In the vaunted model "kurdistan" there is talk of torture, incarceration and execution
So far, the kurdish part of iraq has a reputation for being more democratic than the rest of the country. Two more recent events, however, shed a different light on freedom of expression and freedom of the press in the "kurdistan model".
Last sunday, according to reuters news agency, journalist kamal said qadir was sentenced to one and a half years in prison – for criticizing kurdish leader barzani, head of the KDP (kurdistan democratic party). According to the human rights organization amnesty international, qadir, who holds austrian nationality, had accused the KDP leadership of bribery and abuse of power in two articles published on the internet last year. In december, he was subsequently summoned to court on flimsy pretext and sentenced to 30 (!) sentenced to years in prison, although qadir was able to present evidence for his accusations.
However, the sentence was revoked by a higher court, and the rescheduled trial last sunday in erbil settled for the lenient sentence: 18 months imprisonment.
According to the austrian newspaper "der standard", qadir has meanwhile lodged an appeal. In a statement of the austrian branch of reporters without borders it says:
We are very vigilant against the iraqi kurdish judicial system that first sentences a lawyer to 30 years in prison and then divides the sentence by 20 while the charges remain the same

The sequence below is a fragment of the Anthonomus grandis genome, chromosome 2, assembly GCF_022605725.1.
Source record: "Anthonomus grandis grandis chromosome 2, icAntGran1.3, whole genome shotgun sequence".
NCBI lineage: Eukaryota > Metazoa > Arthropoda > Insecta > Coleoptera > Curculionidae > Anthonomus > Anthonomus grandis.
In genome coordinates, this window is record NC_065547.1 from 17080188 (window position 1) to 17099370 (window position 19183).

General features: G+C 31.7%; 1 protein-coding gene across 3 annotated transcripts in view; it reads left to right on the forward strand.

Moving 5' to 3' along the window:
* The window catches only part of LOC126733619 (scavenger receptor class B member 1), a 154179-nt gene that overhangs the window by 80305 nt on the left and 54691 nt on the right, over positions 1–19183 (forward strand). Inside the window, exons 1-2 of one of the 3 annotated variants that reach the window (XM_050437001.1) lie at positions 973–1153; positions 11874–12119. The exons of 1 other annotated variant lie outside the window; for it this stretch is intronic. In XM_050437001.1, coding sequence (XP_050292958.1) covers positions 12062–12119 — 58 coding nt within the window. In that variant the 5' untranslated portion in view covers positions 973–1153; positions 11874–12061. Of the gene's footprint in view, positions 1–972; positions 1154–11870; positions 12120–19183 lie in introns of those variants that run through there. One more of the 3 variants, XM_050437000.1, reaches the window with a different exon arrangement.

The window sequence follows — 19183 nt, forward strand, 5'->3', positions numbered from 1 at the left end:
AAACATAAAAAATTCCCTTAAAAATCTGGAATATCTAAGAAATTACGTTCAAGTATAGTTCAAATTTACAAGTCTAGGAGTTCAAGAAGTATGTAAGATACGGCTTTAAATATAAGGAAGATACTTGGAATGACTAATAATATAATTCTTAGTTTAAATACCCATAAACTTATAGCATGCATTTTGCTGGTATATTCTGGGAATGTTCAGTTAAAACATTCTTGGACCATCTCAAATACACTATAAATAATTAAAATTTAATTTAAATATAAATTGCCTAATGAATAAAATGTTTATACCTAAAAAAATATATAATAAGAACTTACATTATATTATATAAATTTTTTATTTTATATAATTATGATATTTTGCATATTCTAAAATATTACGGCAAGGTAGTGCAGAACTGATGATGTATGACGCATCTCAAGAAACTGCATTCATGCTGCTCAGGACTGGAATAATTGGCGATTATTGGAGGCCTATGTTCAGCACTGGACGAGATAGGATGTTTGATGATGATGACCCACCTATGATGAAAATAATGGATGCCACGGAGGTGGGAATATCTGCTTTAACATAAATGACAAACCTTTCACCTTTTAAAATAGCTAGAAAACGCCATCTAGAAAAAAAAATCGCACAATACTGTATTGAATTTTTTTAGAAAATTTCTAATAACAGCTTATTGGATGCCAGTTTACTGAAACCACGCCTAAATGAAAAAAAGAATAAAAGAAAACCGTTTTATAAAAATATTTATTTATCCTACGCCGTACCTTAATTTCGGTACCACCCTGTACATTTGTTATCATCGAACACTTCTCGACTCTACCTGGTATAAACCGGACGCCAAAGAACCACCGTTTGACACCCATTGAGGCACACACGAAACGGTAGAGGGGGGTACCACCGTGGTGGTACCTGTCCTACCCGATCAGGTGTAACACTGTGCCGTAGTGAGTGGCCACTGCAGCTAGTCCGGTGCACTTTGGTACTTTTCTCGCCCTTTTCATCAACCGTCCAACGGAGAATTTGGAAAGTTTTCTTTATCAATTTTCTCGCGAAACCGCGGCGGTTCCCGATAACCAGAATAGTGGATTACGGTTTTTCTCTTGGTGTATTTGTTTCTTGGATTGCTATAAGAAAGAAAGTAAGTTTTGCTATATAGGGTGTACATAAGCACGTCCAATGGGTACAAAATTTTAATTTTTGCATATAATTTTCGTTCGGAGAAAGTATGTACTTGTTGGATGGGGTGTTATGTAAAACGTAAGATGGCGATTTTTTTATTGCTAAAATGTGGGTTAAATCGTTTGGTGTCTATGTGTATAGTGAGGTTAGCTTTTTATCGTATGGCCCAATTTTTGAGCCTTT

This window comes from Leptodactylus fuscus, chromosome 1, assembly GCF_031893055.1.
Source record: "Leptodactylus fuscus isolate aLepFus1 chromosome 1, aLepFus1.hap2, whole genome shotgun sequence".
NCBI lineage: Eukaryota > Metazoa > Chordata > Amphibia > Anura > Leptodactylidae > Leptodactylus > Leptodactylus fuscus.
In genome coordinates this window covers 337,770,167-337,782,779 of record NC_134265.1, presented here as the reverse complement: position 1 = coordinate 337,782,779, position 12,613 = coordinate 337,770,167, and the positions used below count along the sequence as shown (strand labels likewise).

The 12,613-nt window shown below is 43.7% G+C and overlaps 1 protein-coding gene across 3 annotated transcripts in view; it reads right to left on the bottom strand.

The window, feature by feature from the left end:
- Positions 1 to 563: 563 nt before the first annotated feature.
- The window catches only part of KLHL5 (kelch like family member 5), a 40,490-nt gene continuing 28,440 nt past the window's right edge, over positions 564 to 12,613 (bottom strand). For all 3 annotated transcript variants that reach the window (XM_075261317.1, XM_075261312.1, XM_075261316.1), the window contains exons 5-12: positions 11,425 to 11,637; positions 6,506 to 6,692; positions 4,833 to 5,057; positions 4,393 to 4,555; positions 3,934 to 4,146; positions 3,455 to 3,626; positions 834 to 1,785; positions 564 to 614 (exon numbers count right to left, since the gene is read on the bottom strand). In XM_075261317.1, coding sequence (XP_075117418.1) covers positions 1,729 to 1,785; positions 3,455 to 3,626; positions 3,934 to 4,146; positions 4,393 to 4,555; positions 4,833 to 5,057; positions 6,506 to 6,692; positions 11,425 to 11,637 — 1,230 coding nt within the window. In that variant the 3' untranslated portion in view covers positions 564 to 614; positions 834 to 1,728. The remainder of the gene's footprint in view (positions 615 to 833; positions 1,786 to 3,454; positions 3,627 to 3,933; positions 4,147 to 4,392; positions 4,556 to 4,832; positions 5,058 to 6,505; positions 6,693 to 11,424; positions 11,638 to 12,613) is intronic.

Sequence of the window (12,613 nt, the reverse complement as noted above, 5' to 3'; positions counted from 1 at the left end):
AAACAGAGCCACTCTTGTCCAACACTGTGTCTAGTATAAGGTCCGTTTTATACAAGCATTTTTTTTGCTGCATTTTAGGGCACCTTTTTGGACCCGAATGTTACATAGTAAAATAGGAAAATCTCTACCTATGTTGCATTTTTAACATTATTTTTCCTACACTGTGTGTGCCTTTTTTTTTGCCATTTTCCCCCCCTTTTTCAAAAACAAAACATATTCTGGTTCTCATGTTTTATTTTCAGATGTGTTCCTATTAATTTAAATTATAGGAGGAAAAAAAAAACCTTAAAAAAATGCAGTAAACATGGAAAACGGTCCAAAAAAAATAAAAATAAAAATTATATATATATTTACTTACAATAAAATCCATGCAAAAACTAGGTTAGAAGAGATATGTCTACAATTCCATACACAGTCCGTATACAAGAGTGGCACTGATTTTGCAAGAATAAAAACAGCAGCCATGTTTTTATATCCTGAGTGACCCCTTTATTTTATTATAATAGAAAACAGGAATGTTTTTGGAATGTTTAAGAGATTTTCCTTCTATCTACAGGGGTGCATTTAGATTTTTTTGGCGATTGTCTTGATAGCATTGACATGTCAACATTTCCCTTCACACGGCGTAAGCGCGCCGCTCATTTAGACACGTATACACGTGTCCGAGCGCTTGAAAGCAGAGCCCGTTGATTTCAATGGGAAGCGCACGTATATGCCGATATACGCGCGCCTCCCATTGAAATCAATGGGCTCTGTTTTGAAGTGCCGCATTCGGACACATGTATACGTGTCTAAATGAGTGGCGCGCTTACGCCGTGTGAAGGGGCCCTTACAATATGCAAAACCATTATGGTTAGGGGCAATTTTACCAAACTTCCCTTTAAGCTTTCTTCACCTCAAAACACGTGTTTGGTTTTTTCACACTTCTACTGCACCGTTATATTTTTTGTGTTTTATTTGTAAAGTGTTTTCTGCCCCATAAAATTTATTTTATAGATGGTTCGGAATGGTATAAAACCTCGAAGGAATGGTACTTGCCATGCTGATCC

In addition, it is unclear whether the court in erbil has jurisdiction at all. Qadir had published the "insulting" articles in austria, according to his lawyer. Qadir is not an isolated case, says the standard. The security service of the KDP was "torturing, incarcerating and executing" politically disagreeable people in northern iraq. Thus, "communists, western-oriented kurds, christians or pacifists were held in security prisons in northern iraq for more than a year without charge or trial". Political opponents were presented to the red cross or american officers as "islamic fundamentalists"" be paraded. Barzani’s son masrur is said to be in charge of the inaccessible interrogation centers.
On the other hand, it seems that islamic fundamentalists also have some power in iraqi kurdistan. In his book "sex, sharia and women in the history of islam," mariwan halabjayee wanted to trace the historical oppression of women in islam "kurdish salman rushdie" has had to flee to sweden, where he intends to ask for political asylum.
Halabjayee is the subject of an arrest warrant ied by the suleimania police and a fatwa ied by the "islamic league of kurdistan" is said to threaten his life:
A few weeks ago, mullahs and scholars in halabja told me to turn myself in to them to apologize. They would then give me 80 lashes and refer me to a fatwa committee who would decide whether I should be beheaded. Maybe they will forgive me, but maybe not.
Halabjayee preferred to hide with his pregnant wife and three children until he managed to escape with the help of a PUK (patriotic union of kurdistan) member. The kurdish regional government denied him any help. In response to protests, the minister responsible for religious affairs, muhammad gaznayi, said that according to the "laws of iraqi kurdistan, defamation or criticism of religion or religious figures is a crime and the punishment is severe. We will punish all those who attack our prophet in such a way that it will be a lesson for everyone."